The exercises work to reestablish communication between the diseased or injured brain and other parts of the body. Sobol has been amazed to see the network of communication and connection spring up around him in his new-found work, which builds hope and community among sufferers, family members, and health practitioners.
He speaks highly of the YMCA of the Boulder Valley—“If it hadn’t been for the YMCA, this wouldn’t have happened.” He is also working with the YMCA and the University of Colorado, Anschutz Medical Campus, on a research project around his exercises, and with the National Multiple Sclerosis Society. He himself still teaches numerous classes every week in Y’s, rec centers, and skilled-nursing facilities. And he never charges for trainings or for teaching classes. He doesn’t want there to be any barriers for people to have access to better health.
Now 76, he is still going strong. He is passionate in his desire to help others. He recounts a story of a woman in her 60’s, severely disabled and confined to a wheelchair. After four years of exercises, she could walk backwards across the room. “It makes you say, Wow!” He attributes his new “career” to luck, but clearly his curiosity, desire to feel better, willingness to experiment, business experience, and willingness to share his journey with others have fueled his success.
Gary Sobol exemplifies greatness in volunteering. Says Jackson Frieling of the YMCA, “Each day he inspires us.” He inspires many to volunteer to teach his classes and spread the reach of his work. Foothills United Way and the Volunteer Connection salutes and thanks Sobol for his spirit and drive, which are connecting others to hope, each other, and the wider community.
Changing Behaviors to Improve Dogs’ Lives
It was a failure that got her started. After successfully adopting 2 cats and 1 dog from the Longmont Humane Society, Diane Przygocki adopted a second dog, but this relationship didn’t work out. It was then that she thought, “I need to learn more about dogs.”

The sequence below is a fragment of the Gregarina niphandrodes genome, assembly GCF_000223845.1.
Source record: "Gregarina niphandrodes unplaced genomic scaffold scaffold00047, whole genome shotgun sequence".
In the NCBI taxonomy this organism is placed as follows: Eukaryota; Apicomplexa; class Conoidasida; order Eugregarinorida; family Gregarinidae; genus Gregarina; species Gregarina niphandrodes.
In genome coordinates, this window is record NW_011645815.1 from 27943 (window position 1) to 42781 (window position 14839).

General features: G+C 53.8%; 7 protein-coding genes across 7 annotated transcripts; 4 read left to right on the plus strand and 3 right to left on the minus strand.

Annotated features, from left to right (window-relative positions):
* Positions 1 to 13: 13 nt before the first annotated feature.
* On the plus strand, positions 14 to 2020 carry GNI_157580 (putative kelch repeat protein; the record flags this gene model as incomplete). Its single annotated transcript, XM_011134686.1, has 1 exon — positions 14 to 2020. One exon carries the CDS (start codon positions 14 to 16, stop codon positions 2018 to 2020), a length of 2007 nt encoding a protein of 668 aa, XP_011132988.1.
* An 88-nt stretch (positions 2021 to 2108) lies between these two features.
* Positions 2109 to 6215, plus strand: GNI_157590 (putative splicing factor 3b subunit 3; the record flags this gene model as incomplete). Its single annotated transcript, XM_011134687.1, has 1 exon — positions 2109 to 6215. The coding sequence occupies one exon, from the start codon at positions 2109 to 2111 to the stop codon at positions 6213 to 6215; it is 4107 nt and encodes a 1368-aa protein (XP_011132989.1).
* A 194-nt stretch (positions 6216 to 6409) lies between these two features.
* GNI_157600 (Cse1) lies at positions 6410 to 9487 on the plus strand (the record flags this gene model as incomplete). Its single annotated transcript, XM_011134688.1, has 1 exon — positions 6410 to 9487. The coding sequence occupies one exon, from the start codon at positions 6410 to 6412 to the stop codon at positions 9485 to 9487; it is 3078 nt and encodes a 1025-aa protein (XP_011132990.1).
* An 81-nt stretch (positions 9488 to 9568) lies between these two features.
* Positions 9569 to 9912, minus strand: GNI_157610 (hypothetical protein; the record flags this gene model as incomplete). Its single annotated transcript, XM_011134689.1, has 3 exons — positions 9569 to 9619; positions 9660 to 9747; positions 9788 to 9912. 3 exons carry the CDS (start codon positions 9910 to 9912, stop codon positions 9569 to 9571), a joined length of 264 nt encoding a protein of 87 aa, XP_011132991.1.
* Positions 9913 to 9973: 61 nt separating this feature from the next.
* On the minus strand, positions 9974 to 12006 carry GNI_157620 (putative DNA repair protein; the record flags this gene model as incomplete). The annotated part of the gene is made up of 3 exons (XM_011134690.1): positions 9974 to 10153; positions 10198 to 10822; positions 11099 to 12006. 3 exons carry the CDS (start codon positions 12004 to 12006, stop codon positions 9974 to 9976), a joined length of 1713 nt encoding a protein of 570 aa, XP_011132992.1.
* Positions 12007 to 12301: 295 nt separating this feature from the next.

So she began volunteering at the Humane Society around Thanksgiving of 2012 and has since clocked over 1000 hours. She became a Canine Coach, working with dogs in the Training and Behavior Department to overcome bad habits and socialization issues that could keep them from being adopted. She is gratified to see the progress the dogs make week by week—even the most troubled ones, dogs that have never been socialized with humans or other dogs, improve. No matter what, the dogs are always happy to see her and she them.
She also works on human behaviors. At LHS, new volunteers are always coming through the doors. Przygocki teaches a monthly class to up to 120 new volunteers every year on how to walk and interact with dogs. She says, “I love teaching the classes.” After instruction and hands-on experiences, “I get to see the light bulb go off in them—it changes the way they interact with dogs.”
Patience, she says, is her greatest asset. “If you react, the dog will react. You need to be calm.” She has learned an amazing amount about dog behavior without realizing it, because for her, it’s just fun. She is full of enthusiasm for her work and jokes that her (adult) children complain that she talks more about “her” dogs than her children.
Przygocki raves about the Longmont Humane Society and its top-notch Training and Behavior department, which works up protocols for each dog according to its needs. She also applies this in her work with volunteers, helping those who find dog-walking not quite a good fit to find other ways to volunteer and support the organization. She has found that volunteering has given her a new view of the wider community—from the people who stop by on a whim and want to adopt a pet (bad idea!) to those who contribute, volunteer, and support animal welfare across sectors.
Because of that initial failed relationship, Przygocki has not only learned how to communicate effectively with dogs, her volunteering has touched hundreds of human and canine lives. And she has shown great restraint: she has only adopted 1 additional dog into her family in that time!